Does a Torokusho matter?
You can tell a lot about your sword by a Torokusho.
Unlike certificates, a TOROKUSHO(登録書) doesn’t gain much attention, but some veteran collectors like to read through it before purchasing a sword.
As a Torokusho is issued by the Japanese government, there’s neither fraud nor forgery of a Torokusho and it gives you an idea where and how a sword came from. This article highlights which points you should check and what information you can get from a Torokusho.
If the registered place is the same as the place the maker worked, it means that the sword must have been kept by one family as a family heirloom for a long time. Most swords are usually registered in a different prefecture.
If the place was a prefecture in which an international airport is located, such as Tokyo, Chiba, or Osaka, a sword could have been imported from outside of Japan.
A sword with a Torokusho issued in 1951 is referred to as Daimyo Toroku(大名登録). Some of these swords could be from the people of the high social rankings, but most of such historical value swords are now possessed by museums. Remember that all the swords with Daimyo Toroku are masterpieces, in other words, any Daimyo Toroku swords that appear on the market are probably less likely to be considered special.
Newly issued Torokusho
The law concerning the issue of a Torokusho has continued since 1951, and every year a lot of swords get registered. You may be surprised that there are still thousands of unregistered swords hidden in Japan. However, just because a Torokusho is issued over the past years it doesn’t mean a sword was discovered recently. The following points are the possible reasons for a newly issued Torokusho.
1. The sword has undergone an alternation.
This is a common reason. Collectors and dealers often try to get better attribution by removing a signature from a sword. Such an altered sword must be re-registered, as there should not be any difference between the sword and the registered information. So, an unsigned sword with a new Torokusho means that it might have undergone an alternation. In such a case, maybe the original signature may have been false or a sword was made by a less popular swordsmith.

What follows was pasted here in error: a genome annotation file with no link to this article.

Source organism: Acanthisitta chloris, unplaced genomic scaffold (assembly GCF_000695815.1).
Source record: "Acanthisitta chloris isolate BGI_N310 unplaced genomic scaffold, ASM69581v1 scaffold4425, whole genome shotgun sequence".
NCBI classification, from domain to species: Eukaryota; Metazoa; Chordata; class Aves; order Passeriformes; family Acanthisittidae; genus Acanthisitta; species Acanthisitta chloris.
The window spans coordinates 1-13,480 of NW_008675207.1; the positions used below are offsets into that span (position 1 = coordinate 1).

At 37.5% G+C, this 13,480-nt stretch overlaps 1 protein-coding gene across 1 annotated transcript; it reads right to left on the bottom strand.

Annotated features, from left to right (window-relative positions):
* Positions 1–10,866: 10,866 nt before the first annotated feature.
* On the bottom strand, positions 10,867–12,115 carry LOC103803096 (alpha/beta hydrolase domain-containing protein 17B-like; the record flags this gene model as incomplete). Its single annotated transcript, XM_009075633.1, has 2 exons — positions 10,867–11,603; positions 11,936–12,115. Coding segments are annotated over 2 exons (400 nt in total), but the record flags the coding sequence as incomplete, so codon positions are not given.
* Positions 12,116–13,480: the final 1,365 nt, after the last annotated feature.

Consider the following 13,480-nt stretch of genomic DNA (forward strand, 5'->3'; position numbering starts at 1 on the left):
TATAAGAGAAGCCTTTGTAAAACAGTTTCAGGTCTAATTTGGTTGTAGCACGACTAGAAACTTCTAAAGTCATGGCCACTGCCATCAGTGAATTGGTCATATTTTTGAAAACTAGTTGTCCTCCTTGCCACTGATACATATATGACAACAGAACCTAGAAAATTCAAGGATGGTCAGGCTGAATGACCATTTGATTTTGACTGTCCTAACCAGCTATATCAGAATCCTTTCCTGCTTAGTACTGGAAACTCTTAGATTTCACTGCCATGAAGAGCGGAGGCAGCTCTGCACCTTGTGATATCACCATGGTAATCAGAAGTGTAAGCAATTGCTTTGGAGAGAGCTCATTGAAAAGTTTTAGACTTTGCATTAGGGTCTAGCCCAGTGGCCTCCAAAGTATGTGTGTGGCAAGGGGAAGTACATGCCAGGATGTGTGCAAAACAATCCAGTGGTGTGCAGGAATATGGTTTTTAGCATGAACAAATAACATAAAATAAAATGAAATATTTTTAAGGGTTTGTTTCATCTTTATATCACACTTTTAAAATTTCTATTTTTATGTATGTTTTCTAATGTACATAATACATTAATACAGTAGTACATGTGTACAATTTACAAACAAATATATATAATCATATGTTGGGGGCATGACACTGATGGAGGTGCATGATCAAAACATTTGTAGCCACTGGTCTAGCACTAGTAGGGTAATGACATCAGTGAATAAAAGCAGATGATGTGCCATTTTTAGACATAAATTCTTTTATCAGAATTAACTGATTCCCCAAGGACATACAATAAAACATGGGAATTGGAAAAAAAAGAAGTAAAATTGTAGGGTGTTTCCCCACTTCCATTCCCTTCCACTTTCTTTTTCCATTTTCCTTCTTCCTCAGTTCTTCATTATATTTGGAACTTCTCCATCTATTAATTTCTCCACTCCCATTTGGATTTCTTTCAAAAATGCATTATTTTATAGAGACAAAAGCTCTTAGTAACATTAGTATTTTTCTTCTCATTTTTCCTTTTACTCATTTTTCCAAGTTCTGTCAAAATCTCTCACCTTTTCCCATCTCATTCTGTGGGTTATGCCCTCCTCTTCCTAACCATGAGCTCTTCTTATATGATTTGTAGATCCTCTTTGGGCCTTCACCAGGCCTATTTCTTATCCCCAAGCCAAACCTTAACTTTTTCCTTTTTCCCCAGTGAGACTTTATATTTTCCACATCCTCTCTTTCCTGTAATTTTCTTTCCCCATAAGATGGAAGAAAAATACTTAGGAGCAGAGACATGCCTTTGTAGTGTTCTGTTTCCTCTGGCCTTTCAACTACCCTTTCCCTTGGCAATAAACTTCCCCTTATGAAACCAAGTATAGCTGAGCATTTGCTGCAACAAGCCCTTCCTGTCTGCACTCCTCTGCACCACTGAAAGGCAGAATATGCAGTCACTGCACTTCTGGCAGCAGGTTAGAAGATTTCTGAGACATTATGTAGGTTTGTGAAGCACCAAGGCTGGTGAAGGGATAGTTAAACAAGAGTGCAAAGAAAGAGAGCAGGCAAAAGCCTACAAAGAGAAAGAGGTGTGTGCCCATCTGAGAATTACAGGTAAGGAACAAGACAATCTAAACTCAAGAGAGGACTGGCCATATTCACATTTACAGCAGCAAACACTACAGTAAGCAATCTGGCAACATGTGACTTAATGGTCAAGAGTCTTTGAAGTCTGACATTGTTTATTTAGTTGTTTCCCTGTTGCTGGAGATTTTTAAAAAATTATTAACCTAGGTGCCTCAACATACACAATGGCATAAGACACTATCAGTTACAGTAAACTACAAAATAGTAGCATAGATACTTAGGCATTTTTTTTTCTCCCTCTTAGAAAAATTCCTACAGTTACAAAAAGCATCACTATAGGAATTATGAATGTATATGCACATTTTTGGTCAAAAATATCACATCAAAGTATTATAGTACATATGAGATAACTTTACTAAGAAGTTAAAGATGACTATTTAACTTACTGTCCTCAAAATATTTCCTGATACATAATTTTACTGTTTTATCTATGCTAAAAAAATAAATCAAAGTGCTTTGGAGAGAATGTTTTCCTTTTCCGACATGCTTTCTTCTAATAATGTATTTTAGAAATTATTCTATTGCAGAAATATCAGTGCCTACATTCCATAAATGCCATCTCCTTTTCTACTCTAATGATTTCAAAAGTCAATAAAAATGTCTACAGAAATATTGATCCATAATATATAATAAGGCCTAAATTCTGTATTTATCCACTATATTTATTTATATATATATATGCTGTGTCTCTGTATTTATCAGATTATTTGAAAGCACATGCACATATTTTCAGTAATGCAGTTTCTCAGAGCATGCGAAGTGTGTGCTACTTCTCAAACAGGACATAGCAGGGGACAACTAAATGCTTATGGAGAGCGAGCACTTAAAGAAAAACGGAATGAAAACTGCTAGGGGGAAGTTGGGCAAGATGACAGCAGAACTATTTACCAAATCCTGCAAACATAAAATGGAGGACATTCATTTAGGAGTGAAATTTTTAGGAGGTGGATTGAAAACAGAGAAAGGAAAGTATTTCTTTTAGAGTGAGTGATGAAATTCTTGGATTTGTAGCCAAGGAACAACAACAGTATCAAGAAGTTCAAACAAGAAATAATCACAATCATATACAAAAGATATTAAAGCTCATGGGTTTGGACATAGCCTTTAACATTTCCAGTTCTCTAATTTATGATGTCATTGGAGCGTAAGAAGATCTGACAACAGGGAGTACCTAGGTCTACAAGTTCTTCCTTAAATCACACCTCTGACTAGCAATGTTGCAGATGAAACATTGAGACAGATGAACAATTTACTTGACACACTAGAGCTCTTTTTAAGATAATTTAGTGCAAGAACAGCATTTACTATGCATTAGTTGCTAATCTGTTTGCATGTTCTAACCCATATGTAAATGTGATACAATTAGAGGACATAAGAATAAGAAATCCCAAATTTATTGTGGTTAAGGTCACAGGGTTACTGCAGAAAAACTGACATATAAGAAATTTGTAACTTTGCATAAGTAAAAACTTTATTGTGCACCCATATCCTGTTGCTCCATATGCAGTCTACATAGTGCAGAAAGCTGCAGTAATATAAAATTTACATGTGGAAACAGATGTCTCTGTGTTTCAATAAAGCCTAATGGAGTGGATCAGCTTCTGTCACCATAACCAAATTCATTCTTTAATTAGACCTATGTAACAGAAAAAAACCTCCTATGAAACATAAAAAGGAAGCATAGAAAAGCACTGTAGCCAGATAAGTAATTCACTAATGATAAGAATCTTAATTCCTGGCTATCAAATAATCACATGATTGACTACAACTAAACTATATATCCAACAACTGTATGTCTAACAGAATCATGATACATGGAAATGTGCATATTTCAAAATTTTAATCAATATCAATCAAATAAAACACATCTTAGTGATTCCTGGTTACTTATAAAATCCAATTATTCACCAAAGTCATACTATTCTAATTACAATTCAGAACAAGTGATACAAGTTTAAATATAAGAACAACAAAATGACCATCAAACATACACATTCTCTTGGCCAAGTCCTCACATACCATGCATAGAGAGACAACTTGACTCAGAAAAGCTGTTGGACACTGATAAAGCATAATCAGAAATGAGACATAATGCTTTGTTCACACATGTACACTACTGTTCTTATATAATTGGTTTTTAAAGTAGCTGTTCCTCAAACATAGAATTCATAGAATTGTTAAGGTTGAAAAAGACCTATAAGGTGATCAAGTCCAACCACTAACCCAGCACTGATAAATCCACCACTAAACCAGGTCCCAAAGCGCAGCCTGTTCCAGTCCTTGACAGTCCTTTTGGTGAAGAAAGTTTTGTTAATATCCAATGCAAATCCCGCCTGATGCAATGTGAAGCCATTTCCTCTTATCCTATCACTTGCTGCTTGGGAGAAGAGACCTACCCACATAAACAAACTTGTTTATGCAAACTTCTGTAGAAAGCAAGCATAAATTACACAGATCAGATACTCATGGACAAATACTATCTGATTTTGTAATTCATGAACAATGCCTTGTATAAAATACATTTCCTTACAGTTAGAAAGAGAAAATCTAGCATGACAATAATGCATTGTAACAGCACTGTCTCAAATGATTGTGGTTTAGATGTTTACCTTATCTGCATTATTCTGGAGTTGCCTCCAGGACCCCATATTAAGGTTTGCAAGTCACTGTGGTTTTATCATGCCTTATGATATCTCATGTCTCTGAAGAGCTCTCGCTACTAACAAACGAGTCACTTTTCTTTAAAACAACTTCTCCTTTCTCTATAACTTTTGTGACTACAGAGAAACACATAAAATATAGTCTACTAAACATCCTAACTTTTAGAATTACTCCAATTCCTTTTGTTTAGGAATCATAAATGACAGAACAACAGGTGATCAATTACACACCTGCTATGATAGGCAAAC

2. The sword has returned from overseas.
This is also a common reason. When I was working for a sword shop, nearly half of the orders were from outside of Japan. After an owner died his family often asks a dealer in Japan to buy the sword back and then it should be newly registered once it arrives in Japan, as the original Torokusho was already lost or discarded. Since a sword arrives at an international airport, the registered place should be Tokyo, Chiba, or Osaka.
3. The sword has lost its original Torokusho.
This is quite a rare case, especially when it comes to a good sword. If an owner knows the value of a sword, how could he lose the Torokusho?
I have heard that some evil dealers intentionally discard the original Torokusho when their swords fail to get a certificate from the NBTHK. This is because all the screening results and the swords’ information are recorded as a means of tracking a sword. So, if the dealers get a new Torokusho, the NBTHK can’t know whether they have screened the sword before.
4. There were errors in the original Torokusho.
Maybe the most common reason, I can say that 1 of 20 Torokusho has some kind of error. Examiners of the sword registration are usually familiar with a Japanese sword, but some of them are not so much that they can’t read an inscription on the sword correctly and fail to measure the length and the Sori accurately.